Devastating health and human rights impacts

Lost lives, homes and livelihoods

According to local news reports, the construction of Matarbari Phase 1 blocked watergates and natural drainage systems designed to drain flooding caused by monsoons and cyclone-induced storms, “resulting in water logging after heavy rainfall, causing immense suffering for locals”. In 2018, 22 out of 31 villages were waterlogged and inundated, and local communities reported “five incidents of death by drowning, of which all were children.” Seven school children were also severely injured by a boat sinking incident during their commute from school.

Children are forced to commute to school on small boats because of water logging due to the construction of Matarbari Phase 1. Note the lack of safety gear or life jackets. Photo Credit: CLEAN (Coastal Livelihood and Environmental Action Network) Bangladesh

The land acquisition process for Matarbari Phase 1, which commenced in 2013, has resulted in the loss of people’s homes and livelihoods. The process has been met with resentment because the community was not properly consulted and, to date, not adequately compensated. Displaced families have not been relocated to new housing facilities promised by the project proponents, forcing some to migrate and resettle elsewhere.

Villagers who were evicted due to the construction of the Matarbari Kohelia coal plant. Photo Credit: Sharif Jamil.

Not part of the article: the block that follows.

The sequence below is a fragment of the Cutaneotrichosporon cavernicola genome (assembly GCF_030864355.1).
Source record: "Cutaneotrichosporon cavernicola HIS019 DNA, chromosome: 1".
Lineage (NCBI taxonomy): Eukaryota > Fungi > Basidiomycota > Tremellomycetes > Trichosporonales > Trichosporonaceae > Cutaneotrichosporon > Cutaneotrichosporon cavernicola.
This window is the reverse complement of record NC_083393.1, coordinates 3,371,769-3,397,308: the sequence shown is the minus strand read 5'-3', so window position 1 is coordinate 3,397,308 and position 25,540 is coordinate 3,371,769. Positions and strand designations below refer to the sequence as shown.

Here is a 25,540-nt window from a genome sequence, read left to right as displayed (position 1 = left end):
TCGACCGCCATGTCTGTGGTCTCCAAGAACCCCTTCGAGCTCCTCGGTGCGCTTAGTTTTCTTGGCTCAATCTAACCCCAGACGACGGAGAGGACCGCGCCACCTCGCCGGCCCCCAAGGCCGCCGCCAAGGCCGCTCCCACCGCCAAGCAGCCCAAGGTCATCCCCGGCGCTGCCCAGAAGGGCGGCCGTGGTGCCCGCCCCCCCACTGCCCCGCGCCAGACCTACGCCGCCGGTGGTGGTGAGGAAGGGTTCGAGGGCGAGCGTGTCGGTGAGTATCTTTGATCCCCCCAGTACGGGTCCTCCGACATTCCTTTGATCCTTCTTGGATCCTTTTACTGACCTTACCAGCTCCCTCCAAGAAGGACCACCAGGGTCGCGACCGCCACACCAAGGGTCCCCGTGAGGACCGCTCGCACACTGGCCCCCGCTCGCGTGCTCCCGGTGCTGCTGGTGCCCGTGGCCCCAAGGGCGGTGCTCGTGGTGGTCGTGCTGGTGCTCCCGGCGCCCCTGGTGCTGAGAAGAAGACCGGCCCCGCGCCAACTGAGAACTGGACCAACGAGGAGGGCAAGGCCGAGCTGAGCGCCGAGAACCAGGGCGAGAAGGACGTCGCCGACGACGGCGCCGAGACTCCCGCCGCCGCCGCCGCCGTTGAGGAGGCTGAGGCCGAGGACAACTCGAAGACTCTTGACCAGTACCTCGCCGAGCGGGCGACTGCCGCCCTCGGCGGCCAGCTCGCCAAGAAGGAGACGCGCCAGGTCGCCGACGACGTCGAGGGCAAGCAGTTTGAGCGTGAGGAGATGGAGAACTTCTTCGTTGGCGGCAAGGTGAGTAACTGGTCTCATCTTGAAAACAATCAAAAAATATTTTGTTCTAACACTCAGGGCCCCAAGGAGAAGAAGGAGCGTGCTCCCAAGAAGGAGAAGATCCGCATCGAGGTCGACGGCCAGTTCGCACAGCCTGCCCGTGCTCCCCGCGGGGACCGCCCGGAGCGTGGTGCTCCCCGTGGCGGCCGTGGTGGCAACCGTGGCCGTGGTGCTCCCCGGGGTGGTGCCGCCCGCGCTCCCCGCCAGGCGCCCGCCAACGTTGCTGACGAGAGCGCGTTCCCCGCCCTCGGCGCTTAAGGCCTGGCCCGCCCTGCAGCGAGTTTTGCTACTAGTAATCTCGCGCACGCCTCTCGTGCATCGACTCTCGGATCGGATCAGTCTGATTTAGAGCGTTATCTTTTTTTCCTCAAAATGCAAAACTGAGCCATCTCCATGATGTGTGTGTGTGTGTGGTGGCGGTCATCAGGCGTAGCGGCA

The communities have also lost traditional livelihoods in salt cultivation and shrimp farming, leaving 20,000 people without the means to make a living.

Choked by coal

Bangladesh’s air quality is already amongst the worst in the world, with IQAir ranking Bangladesh as having the worst average air quality in 2019. 

According to a 2020 Centre for Research on Energy and Clean Air (CREA) report, pollution from Matarbari (Phase 1 and 2) and Kohelia (Phase 1 and 2) is projected to result in over 10,000 premature deaths over the projects’ operational years. Building new coal plants at Matarbari would add to Bangladesh’s air pollution-related death toll, which totalled over 120,000 in 2017.

Projected ambient PM2.5 levels contributions from proposed coal power plants in Chattogram,
including Matarbari (Phase 1 and 2) and Kohelia (Phase 1 and 2), among others.
Source: Centre for Research on Energy and Clean Air (CREA)

What’s more, despite the proposed and under-construction coal power plants being pursued by Japanese companies, they would not be acceptable in Japan due to their rates of air pollution. According to research by Greenpeace Southeast Asia and Greenpeace Japan, Matarbari Phase 1 would not meet the pollution standards applied to new plants constructed in Japan.

Forced to work during the COVID crisis: While the entire world is fighting the coronavirus pandemic and taking strict measures for public health, the 3,000 labourers at the Matarbari construction site were forced to work despite strict government orders to stop. In April 2020, the workers went on strike demanding their right to safe health. When probed by reporters, a CPGCBL spokesperson denied any grievances by workers and stated that work will continue.